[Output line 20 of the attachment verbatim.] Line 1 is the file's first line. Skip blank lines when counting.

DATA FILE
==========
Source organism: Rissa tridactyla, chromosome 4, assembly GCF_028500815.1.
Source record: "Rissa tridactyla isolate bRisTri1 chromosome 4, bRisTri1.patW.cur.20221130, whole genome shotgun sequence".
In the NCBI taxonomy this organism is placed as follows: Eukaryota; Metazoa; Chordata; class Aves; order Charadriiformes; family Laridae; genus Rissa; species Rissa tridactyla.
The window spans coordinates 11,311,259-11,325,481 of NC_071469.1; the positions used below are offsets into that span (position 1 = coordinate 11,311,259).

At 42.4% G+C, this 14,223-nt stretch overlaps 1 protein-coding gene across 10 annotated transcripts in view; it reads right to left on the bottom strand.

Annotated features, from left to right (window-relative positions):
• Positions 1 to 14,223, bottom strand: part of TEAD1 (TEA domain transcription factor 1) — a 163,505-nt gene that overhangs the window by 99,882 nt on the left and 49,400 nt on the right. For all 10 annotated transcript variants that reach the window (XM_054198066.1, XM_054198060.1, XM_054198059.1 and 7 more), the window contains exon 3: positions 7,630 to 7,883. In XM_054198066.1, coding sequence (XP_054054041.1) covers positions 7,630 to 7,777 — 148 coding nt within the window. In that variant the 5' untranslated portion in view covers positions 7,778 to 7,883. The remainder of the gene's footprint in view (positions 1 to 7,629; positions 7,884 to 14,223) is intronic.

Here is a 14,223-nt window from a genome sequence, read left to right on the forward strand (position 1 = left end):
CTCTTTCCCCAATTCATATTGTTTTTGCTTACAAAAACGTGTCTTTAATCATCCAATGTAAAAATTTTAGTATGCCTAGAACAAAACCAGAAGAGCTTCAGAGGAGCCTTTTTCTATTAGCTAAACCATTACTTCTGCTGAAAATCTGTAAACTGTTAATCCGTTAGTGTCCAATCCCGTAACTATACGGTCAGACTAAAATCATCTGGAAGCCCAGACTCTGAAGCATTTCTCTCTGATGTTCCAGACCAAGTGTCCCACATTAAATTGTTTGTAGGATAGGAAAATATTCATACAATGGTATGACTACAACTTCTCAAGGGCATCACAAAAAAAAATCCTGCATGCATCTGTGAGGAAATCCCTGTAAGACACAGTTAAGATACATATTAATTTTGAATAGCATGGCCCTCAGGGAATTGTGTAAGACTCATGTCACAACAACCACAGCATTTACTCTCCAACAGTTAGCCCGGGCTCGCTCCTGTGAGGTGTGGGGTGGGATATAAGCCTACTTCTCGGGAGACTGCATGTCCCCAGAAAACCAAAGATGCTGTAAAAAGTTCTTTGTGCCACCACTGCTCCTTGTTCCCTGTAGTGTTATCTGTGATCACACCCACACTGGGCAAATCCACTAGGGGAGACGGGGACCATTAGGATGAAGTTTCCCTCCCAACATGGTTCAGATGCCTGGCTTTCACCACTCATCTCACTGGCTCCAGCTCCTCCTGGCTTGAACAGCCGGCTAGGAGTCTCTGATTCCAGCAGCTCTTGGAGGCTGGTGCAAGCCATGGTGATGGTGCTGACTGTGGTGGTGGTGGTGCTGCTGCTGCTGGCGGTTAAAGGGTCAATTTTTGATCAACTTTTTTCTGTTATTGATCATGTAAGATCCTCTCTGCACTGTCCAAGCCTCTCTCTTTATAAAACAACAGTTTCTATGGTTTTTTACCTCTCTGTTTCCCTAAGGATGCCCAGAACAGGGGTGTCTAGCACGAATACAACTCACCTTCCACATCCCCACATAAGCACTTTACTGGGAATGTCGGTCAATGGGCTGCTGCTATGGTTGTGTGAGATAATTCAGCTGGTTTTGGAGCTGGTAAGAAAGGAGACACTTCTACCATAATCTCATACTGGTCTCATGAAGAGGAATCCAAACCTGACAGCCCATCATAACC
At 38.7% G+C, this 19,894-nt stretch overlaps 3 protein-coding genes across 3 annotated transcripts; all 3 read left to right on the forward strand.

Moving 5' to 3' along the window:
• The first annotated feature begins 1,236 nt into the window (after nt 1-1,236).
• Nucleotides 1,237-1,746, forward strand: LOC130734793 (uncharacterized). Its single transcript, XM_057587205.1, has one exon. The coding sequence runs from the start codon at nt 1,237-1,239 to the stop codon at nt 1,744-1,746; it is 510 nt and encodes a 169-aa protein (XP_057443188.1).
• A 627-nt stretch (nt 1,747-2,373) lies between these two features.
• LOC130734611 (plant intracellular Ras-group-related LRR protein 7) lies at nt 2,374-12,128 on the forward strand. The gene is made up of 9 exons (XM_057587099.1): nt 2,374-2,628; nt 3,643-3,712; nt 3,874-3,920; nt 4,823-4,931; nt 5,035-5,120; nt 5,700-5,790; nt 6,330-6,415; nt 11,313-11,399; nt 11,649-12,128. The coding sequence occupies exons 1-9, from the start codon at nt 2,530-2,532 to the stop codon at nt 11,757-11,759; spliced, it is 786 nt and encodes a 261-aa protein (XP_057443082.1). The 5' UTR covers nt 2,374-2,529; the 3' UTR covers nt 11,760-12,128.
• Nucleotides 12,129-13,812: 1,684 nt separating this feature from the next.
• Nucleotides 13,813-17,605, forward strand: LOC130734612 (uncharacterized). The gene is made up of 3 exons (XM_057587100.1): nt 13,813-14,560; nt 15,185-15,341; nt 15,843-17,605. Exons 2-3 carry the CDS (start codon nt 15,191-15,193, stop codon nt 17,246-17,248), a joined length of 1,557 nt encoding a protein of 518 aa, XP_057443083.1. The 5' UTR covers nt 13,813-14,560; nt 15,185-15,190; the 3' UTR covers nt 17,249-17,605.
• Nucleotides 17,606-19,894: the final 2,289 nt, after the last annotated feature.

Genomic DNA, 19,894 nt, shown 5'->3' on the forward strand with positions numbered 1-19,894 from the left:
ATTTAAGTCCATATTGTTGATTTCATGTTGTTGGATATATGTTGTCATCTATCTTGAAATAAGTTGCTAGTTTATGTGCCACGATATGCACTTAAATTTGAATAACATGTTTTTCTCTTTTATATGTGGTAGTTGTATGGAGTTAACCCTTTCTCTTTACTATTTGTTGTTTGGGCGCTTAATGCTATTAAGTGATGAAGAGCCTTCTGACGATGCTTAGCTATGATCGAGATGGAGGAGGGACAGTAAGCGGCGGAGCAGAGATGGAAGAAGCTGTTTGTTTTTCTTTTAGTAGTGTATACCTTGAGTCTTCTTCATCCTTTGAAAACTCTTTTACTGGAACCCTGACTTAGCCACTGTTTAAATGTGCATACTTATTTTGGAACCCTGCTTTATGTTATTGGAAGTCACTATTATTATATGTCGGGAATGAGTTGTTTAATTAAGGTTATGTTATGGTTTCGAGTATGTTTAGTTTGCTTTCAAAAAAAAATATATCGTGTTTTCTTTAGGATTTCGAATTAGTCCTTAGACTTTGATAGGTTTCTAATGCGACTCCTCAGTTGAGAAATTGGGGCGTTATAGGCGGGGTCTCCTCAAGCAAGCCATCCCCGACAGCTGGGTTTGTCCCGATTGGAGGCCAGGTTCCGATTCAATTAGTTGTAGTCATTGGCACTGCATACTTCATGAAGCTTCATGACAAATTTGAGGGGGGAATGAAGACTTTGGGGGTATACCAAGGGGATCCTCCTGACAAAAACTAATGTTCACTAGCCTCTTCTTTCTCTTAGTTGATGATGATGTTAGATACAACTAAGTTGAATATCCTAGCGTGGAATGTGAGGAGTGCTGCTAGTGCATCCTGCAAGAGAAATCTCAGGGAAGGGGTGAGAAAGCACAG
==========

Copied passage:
ATTTAAGTCCATATTGTTGATTTCATGTTGTTGGATATATGTTGTCATCTATCTTGAAATAAGTTGCTAGTTTATGTGCCACGATATGCACTTAAATTTGAATAACATGTTTTTCTCTTTTATATGTGGTAGTTGTATGGAGTTAACCCTTTCTCTTTACTATTTGTTGTTTGGGCGCTTAATGCTATTAAGTGATGAAGAGCCTTCTGACGATGCTTAGCTATGATCGAGATGGAGGAGGGACAGTAAGCGGCGGAGCAGAGATGGAAGAAGCTGTTTGTTTTTCTTTTAGTAGTGTATACCTTGAGTCTTCTTCATCCTTTGAAAACTCTTTTACTGGAACCCTGACTTAGCCACTGTTTAAATGTGCATACTTATTTTGGAACCCTGCTTTATGTTATTGGAAGTCACTATTATTATATGTCGGGAATGAGTTGTTTAATTAAGGTTATGTTATGGTTTCGAGTATGTTTAGTTTGCTTTCAAAAAAAAATATATCGTGTTTTCTTTAGGATTTCGAATTAGTCCTTAGACTTTGATAGGTTTCTAATGCGACTCCTCAGTTGAGAAATTGGGGCGTTATAGGCGGGGTCTCCTCAAGCAAGCCATCCCCGACAGCTGGGTTTGTCCCGATTGGAGGCCAGGTTCCGATTCAATTAGTTGTAGTCATTGGCACTGCATACTTCATGAAGCTTCATGACAAATTTGAGGGGGGAATGAAGACTTTGGGGGTATACCAAGGGGATCCTCCTGACAAAAACTAATGTTCACTAGCCTCTTCTTTCTCTTAGTTGATGATGATGTTAGATACAACTAAGTTGAATATCCTAGCGTGGAATGTGAGGAGTGCTGCTAGTGCATCCTGCAAGAGAAATCTCAGGGAAGGGGTGAGAAAGCACAG